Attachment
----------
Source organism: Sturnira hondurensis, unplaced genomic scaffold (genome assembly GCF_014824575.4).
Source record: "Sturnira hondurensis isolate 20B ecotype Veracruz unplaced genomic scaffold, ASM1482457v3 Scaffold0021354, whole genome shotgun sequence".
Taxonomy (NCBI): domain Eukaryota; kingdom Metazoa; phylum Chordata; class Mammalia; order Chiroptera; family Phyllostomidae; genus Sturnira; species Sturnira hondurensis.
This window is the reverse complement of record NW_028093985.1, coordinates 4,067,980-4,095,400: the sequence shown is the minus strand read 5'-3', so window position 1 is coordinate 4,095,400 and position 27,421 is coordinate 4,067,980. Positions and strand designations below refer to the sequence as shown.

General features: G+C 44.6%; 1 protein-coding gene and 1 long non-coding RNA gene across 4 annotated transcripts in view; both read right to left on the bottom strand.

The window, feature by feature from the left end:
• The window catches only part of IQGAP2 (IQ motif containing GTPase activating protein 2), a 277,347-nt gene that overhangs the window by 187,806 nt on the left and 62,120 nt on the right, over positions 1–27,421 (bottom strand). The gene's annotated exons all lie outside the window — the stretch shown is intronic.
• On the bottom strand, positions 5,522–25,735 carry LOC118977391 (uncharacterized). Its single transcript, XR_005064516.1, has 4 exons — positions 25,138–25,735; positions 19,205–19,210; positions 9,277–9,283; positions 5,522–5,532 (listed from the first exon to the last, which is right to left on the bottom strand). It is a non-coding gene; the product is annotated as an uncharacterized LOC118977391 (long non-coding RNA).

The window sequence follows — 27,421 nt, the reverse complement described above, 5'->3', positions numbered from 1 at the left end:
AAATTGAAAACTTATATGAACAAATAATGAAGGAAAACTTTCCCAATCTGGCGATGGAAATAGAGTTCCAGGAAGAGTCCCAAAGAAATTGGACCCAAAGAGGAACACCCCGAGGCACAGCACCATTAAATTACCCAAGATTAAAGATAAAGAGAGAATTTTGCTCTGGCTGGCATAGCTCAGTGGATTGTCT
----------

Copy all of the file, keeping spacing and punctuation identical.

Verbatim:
Source organism: Sturnira hondurensis, unplaced genomic scaffold (genome assembly GCF_014824575.4).
Source record: "Sturnira hondurensis isolate 20B ecotype Veracruz unplaced genomic scaffold, ASM1482457v3 Scaffold0021354, whole genome shotgun sequence".
Taxonomy (NCBI): domain Eukaryota; kingdom Metazoa; phylum Chordata; class Mammalia; order Chiroptera; family Phyllostomidae; genus Sturnira; species Sturnira hondurensis.
This window is the reverse complement of record NW_028093985.1, coordinates 4,067,980-4,095,400: the sequence shown is the minus strand read 5'-3', so window position 1 is coordinate 4,095,400 and position 27,421 is coordinate 4,067,980. Positions and strand designations below refer to the sequence as shown.

General features: G+C 44.6%; 1 protein-coding gene and 1 long non-coding RNA gene across 4 annotated transcripts in view; both read right to left on the bottom strand.

The window, feature by feature from the left end:
• The window catches only part of IQGAP2 (IQ motif containing GTPase activating protein 2), a 277,347-nt gene that overhangs the window by 187,806 nt on the left and 62,120 nt on the right, over positions 1–27,421 (bottom strand). The gene's annotated exons all lie outside the window — the stretch shown is intronic.
• On the bottom strand, positions 5,522–25,735 carry LOC118977391 (uncharacterized). Its single transcript, XR_005064516.1, has 4 exons — positions 25,138–25,735; positions 19,205–19,210; positions 9,277–9,283; positions 5,522–5,532 (listed from the first exon to the last, which is right to left on the bottom strand). It is a non-coding gene; the product is annotated as an uncharacterized LOC118977391 (long non-coding RNA).

The window sequence follows — 27,421 nt, the reverse complement described above, 5'->3', positions numbered from 1 at the left end:
AAATTGAAAACTTATATGAACAAATAATGAAGGAAAACTTTCCCAATCTGGCGATGGAAATAGAGTTCCAGGAAGAGTCCCAAAGAAATTGGACCCAAAGAGGAACACCCCGAGGCACAGCACCATTAAATTACCCAAGATTAAAGATAAAGAGAGAATTTTGCTCTGGCTGGCATAGCTCAGTGGATTGTCT